This complexity is reflected in the growing number of labels people use to describe their sexuality: bisexual, non-binary, gender-fluid, pansexual, transgender and queer. We are beginning to see the distress in young people now in their mid-twenties, who, after inadequate counselling, underwent transgender therapy during adolescence.

Is it not more true to say, as Freddie is reported to have said of himself, that we are just "sexual". Strong sexual drives can be expressed in a wide range of behaviours. Such behaviours, when imagined and then practised, can become deeply entrenched and difficult to change, as with pornography addiction. Furthermore, those memories and desires, while they may fade into the background, never entirely go away, and may suddenly challenge them afresh.

Did Freddie reflect on the nature of his own sexuality? Jones wrote, "Could he have had any idea that orientation is the result of a combination of biological, hormonal, emotional and environmental factors...that may differ from person to person?...We are never likely to know, because he never discussed it publicly."

School friends of Freddie insisted that he was 'obviously heterosexual', even if he experimented with homosexuality. His first serious girlfriend was apparently Rosemary, and love affairs with women were a major part of his story - Valerie, Anita, Elaine, Barbara, Montserrat. Twenty-one year old Valerie was his closest friend in 1970/71. They spent time together every day - 'I could not have been closer to anyone than I was to him, nor he to me' - but she did not see him as being gay. Did she try to keep in touch with him? 'No, he was on a different track. His ego had kicked in - and destroyed him...His life as Queen frontman took him from simple beauty to shocking awfulness...it was the biggest mistake of his life...Freddie was completely corrupted. He walked into the quicksand... He was very vulnerable.'

Freddie actually proposed to Mary Austin and they cohabited for six years until his musical career lifted off, but she remained very close to him. He is reported to have said, 'All my lovers asked me why they couldn't replace Mary, but it is simply impossible. The only friend I've got is Mary and I don't want anybody else,. To me, she was my common-law wife. To me, it was a marriage....I couldn't fall in love with a man the same way as I have with Mary.' And Mary, the faithful, dignified, demure and private one, remained close to him to the end. She lived near him, cared for him, travelled with him, remained on his payroll and ultimately inherited his expensive home and the bulk of his wealth. Mary is reported to have said, 'When he died I felt we'd had a marriage. We'd lived our vows. We'd done it for better for worse, for richer for poorer, in sickness and in health.' She anyway thought she was the love of his life.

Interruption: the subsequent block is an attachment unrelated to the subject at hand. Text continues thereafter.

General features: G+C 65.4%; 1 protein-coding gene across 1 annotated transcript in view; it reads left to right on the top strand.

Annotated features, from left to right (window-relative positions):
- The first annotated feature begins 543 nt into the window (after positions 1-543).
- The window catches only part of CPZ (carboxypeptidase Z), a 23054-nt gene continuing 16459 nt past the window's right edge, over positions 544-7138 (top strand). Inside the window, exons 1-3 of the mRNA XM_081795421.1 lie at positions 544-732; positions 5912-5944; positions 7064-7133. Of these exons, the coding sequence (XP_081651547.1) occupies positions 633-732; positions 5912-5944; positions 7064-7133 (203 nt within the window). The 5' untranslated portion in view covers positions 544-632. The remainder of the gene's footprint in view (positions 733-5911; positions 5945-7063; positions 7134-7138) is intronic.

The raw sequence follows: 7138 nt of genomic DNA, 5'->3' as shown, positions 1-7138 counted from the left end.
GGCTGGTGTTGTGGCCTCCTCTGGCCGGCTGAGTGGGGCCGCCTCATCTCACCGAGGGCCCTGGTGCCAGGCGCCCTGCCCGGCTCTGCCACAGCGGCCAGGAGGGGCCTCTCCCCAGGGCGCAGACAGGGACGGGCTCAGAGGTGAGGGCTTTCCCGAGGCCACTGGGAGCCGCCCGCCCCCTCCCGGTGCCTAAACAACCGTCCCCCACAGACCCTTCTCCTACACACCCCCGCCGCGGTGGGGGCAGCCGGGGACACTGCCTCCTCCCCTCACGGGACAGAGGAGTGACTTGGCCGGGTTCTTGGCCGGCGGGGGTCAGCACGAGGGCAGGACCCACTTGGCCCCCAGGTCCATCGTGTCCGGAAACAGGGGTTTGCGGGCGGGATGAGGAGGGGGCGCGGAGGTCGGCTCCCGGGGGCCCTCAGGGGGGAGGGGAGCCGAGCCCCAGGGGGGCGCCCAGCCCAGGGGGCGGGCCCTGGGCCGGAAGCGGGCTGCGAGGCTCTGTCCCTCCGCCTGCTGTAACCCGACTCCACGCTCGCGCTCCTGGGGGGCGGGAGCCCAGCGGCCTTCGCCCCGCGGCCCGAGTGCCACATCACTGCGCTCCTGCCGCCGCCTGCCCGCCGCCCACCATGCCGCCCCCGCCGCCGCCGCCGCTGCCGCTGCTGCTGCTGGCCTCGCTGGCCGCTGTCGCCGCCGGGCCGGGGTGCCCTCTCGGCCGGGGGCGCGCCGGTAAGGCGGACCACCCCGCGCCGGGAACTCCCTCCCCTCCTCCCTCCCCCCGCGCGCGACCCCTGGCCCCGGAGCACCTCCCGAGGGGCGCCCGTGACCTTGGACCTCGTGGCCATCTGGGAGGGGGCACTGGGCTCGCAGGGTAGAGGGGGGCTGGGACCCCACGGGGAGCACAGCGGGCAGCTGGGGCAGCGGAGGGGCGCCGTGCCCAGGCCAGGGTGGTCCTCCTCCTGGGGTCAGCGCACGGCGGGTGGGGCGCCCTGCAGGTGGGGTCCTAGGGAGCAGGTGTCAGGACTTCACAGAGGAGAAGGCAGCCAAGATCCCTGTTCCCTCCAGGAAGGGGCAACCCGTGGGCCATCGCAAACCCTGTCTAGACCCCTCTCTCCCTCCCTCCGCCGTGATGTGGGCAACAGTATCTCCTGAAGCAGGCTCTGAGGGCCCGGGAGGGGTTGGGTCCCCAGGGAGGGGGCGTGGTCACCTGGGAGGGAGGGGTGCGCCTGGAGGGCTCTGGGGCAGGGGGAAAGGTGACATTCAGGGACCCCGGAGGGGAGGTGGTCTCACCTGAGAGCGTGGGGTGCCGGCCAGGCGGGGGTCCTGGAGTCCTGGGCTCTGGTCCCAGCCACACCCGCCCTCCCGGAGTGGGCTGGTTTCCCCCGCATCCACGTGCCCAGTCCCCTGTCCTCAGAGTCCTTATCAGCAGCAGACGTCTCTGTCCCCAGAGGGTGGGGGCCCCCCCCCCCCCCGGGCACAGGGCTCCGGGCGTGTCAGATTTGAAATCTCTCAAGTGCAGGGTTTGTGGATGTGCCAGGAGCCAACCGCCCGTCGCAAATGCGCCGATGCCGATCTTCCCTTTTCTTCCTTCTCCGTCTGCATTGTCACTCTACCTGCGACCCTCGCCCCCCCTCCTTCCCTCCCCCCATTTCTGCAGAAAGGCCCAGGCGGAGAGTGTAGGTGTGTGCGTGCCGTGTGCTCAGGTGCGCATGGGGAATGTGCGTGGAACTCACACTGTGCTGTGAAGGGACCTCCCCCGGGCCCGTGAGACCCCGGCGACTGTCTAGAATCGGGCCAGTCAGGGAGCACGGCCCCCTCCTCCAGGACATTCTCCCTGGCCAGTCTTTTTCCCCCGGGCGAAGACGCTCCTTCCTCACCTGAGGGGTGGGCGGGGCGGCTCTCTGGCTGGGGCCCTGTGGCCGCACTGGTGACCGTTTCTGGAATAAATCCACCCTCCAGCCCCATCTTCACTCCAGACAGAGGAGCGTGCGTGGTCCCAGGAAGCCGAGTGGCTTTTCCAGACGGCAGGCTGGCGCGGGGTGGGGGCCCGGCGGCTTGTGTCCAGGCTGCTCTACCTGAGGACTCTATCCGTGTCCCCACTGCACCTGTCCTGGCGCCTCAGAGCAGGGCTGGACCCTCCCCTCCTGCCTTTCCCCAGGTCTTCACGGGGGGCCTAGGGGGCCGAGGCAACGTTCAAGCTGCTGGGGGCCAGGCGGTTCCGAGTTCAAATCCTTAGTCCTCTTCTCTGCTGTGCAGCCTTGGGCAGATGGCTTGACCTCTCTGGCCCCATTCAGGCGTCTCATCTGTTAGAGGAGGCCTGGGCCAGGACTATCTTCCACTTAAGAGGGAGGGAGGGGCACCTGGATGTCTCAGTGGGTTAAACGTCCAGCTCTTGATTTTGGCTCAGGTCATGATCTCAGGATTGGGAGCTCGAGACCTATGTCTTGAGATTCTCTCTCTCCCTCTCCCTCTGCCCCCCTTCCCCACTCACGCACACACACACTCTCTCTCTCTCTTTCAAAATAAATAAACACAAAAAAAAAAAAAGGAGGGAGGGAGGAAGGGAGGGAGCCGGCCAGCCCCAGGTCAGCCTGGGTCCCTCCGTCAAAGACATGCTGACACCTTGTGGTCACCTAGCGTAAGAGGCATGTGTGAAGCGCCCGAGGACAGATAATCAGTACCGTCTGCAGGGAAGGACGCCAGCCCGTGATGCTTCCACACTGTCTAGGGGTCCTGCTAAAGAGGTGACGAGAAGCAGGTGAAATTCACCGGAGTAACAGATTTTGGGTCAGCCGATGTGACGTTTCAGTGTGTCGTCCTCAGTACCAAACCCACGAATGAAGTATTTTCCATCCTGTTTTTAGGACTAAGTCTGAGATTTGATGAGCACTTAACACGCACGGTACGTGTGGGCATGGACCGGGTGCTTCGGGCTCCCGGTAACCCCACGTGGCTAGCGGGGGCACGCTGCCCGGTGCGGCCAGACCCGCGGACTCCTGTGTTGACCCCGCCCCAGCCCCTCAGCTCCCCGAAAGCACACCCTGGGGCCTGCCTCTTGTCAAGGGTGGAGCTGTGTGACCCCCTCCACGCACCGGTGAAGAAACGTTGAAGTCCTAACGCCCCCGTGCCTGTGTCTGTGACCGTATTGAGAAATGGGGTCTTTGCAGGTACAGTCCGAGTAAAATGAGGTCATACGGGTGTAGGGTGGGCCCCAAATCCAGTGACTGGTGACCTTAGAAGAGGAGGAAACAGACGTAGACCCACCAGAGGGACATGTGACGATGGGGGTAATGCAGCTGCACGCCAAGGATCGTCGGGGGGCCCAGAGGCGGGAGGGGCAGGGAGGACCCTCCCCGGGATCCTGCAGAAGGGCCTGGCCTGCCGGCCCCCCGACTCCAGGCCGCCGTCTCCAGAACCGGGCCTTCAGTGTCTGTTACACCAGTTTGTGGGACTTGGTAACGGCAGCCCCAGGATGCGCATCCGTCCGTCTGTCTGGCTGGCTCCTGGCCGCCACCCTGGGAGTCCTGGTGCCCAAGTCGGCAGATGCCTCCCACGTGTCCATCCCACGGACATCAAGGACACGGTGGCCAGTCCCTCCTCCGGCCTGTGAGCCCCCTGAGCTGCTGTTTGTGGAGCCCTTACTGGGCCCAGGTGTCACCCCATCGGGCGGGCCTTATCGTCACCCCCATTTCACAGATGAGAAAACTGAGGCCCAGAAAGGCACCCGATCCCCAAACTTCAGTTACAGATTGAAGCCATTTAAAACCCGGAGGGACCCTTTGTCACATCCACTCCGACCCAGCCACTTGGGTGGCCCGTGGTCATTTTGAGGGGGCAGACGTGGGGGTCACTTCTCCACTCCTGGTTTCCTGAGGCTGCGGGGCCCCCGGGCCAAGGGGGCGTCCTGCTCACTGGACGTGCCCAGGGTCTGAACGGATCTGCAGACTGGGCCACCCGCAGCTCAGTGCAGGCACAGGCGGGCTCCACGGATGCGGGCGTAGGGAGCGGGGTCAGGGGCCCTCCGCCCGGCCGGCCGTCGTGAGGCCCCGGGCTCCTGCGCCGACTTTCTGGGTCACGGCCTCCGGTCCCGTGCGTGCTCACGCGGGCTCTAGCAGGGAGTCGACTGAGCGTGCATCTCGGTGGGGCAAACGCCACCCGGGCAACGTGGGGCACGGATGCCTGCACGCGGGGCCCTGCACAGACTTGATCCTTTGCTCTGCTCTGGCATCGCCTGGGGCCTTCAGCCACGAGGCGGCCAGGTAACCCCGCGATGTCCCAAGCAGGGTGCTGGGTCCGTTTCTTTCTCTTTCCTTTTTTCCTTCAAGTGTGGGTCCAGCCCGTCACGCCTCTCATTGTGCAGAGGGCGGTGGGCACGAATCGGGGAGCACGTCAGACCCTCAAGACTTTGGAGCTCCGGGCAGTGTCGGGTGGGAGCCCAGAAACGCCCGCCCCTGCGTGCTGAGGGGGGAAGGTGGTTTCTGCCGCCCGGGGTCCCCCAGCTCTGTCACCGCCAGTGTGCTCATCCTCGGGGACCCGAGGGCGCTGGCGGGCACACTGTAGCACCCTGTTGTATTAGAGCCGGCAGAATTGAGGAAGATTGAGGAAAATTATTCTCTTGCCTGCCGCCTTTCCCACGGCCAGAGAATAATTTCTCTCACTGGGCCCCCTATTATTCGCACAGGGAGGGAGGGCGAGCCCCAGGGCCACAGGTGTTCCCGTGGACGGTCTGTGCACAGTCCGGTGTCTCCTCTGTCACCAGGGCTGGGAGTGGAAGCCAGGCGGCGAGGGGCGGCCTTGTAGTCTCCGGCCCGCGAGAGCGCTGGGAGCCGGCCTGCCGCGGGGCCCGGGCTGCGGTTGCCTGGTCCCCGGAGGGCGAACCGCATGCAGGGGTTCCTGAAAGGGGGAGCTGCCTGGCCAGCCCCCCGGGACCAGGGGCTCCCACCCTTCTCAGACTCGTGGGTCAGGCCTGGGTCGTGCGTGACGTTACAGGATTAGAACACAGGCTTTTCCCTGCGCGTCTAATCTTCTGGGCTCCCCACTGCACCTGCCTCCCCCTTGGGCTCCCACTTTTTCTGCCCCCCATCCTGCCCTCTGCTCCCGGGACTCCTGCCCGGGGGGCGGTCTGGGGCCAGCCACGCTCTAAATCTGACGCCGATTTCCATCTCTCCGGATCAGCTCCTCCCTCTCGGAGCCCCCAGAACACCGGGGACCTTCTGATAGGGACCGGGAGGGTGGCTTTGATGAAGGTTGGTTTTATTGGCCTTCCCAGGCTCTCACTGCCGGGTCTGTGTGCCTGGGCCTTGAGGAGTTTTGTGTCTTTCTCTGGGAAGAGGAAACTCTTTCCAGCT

Jim Hutton had a different view. For the last six years of Freddie's life, they lived together but not openly as homosexuals nor as equals. A mild-mannered man, Jim did not like to be in the spotlight and lived at Freddie's beck and call. He was shaken by Freddie's mood swings, his sex drive, his outrageous flirting with other men, the spectacular break ups, his manipulations, deep insecurity and his 'childish insistence on getting his own way.'

So who was the Love of his Life? Was it a man or a woman? Was it the faithful Mary, the glamorous Barbara, the romantic opera singer Montsy or a single man among the many - the great many. Surely, if ever there was an example of self-love, Freddie was ultimately in love with Freddie. As Jones concludes, he was "the alpha narcissist". Was he not compensating for the huge emotional damage and neglect inflicted upon him by his parents in his childhood?


1.Jones L-A, Love of My Life, pub. by Coronet 2021
2. Savin-Williams R. "Mostly Straight: Sexual Fluidity Among Men", Harvard University Press 2017
3. Ganna A. et al. Science 365, eaat7693 (2019)
4. Paul: 1 Corinthians 13, verse 11.

Peter May MRCGP is a retired family doctor residing in Southampton UK. He is a Board member of the IFTCC (International Federation for Therapeutic and Counselling Choice). He also has a long interest in Christian Apologetics, and is the author of "The Search for God and the Path to Persuasion" (2016).
He has numerous articles published on bethinking.org. He and his wife have been married for 50 years and focus their energies on their four children and 16 grandchildren.